KFC has responded to its UK delivery crisis with a tongue-in-cheek ad apologising to customers for the lack of chicken.
Hundreds of restaurants were closed across the UK earlier this week after a change in delivery providers meant KFC could not get chicken from its depot to franchises.
According to its Twitter account, over 90 percent of KFC restaurants in the UK have now reopened - but the damage has been done to their reputation.
The BBC reports the company has now taken a full-page ad out in major UK newspapers Metro and The Sun, featuring an empty chicken bucket emblazoned with "FCK".
"A chicken restaurant without any chicken. It's not ideal," the ad says, stating the obvious.
"Huge apologies to our customers, especially those who travelled out their way to find we were closed."
It went on to thank staff and franchise partners for their work through the situation, as many staff were forced to take time off work during the crisis.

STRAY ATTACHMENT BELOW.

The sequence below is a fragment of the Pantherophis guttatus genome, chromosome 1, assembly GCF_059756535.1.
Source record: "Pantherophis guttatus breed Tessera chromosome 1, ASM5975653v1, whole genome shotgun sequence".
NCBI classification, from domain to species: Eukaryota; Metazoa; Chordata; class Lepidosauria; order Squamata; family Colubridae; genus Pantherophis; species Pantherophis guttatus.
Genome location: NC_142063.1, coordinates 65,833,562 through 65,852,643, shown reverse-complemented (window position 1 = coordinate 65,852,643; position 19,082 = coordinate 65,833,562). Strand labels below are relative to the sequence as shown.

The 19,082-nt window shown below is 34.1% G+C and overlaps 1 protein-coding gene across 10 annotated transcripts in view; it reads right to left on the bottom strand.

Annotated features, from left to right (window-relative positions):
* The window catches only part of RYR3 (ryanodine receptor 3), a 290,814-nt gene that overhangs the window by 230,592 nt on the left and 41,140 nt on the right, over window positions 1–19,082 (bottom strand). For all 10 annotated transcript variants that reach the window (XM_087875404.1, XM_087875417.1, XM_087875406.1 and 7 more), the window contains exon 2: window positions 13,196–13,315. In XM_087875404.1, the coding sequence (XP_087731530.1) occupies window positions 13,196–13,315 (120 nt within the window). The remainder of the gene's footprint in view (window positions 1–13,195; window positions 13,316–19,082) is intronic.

KFC said on Twitter no staff will be left worse off financially due to the closures.
Responses to the ad appeared largely positive, with many Brits appreciating its humour.
"KFC apologises with a full page ad in today's Metro. A master class in PR crisis management," one Twitter user wrote.
"KFC's initial excuse for its shutdown, ie 'delivering chicken is complicated!' was so weak," another said.
"But this apology advert is good."